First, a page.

After another glance around, Paine took a deep breath and made her break. She ran up the stairs, doing her best to keep her footsteps light just in case the one remaining monk was within hearing range. She pushed open the stone door at the top of the stairway, then slipped inside. This room was tiny, nothing here but Yevon's sigil carved into the floor. Heart pounding in her ears, Paine slowly stepped forward until she stood in the center of the room. The whole floor shuddered, and Paine's legs almost gave way when the ground beneath her feet began to sink. She wrapped her arms around herself and held back an instinctive cry of fear, forcing herself to take calming breaths instead. This was the temple, where summoners came -- it had to be safe, didn't it? Unless this was one of the dangerous trials the priests had told her about..
But before Paine could explore that thought much further, the platform stopped moving, so suddenly that she nearly lost her balance once again. She jumped off the platform and then paused to look around, her breath shallow, electric tendrils of excitement and fear running along her skin. She had entered another simple stone room, lit by torches and by a red-orange flame burning atop a pedestal.
Paine wasn't always sure she believed in Yevon, but she knew the aeons were real; she had seen a few summoners call Ifrit, and now she could feel him in the undercurrents of power that filled this plain, dark room. She approached the pedestal, drawn to it even as she feared it, each step infusing her with a greater sense of awe. She stared into the flame that danced in front of her, and she searched its patterns for the secrets she knew it contained. Slowly, reverentially, she reached out for the sphere that rested on the pedestal's edge, the heat of its mystical fires crackling, arcing to meet her fingers, filling her with light--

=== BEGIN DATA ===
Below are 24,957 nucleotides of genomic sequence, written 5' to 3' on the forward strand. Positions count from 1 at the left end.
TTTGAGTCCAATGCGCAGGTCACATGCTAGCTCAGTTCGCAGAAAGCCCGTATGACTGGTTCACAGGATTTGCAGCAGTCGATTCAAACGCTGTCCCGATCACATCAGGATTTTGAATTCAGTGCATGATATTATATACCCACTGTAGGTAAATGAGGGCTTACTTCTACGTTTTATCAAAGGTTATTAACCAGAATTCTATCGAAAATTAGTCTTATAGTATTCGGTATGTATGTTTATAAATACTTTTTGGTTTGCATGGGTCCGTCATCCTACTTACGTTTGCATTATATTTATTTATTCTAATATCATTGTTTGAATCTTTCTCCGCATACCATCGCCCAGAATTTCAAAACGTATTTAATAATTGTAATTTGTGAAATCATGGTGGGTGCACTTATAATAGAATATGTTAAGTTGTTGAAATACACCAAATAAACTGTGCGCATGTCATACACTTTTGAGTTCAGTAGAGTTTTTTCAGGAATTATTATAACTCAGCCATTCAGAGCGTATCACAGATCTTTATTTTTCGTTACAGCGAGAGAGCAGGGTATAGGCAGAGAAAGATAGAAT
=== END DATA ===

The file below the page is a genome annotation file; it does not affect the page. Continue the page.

"Hey, kid! Get away from there!" The shout broke through Paine's trace as a heavy hand fell on her shoulder and yanked her away from the pedestal. The spell broken, she whirled around and looked up into the blazing eyes of a young warrior monk.
"You shouldn't be in here!" he barked, giving her a bone-jolting shake. "What were you thinking?" He half-marched, half-dragged her back to the platform, her heels skittering over the rough surface of the stone floor. The lift shuddered back to life, and Paine had time for one last glance around the Cloister before it was replaced by the tiny antechamber at the top of the stairs. Still gripping her shoulder, her captor pushed her forward, out of the room, down the stairs, and into the temple, where he shoved her one last time. Paine put out her arms to steady herself, then turned around to face him, a defiant response at the ready.
The warrior monk held up a hand, silencing her before she could say a word. "I should just turn you over to the matron and be done with it. Or maybe to the captain of the warrior monks; he'd teach you proper respect for Yevon and the fayth."
Paine crossed her arms. "I'd like to see him try." She stood up as straight and stiff as the statues that surrounded her and glared right back at him. After a moment, he broke the staredown with a chuckle and a shake of his head.
"Well, you're a spirited one. All right, we'll let it go this once."
At the reprieve, all of Paine's defiance fizzled into relief, and she allowed her shoulders to slump, just a little. "Thank you, sir."
The monk nodded. "But I'd better not see you in here again unless you're here for prayers. Or ten years from now as someone's guardian." Paine jerked her head up at suggestion; his mouth had quirked into a small grin. "Now go on, get outta here."
Paine resisted an urge to salute. Instead, she nodded her thanks, then ran out of the temple, her mind churning with new possibilities.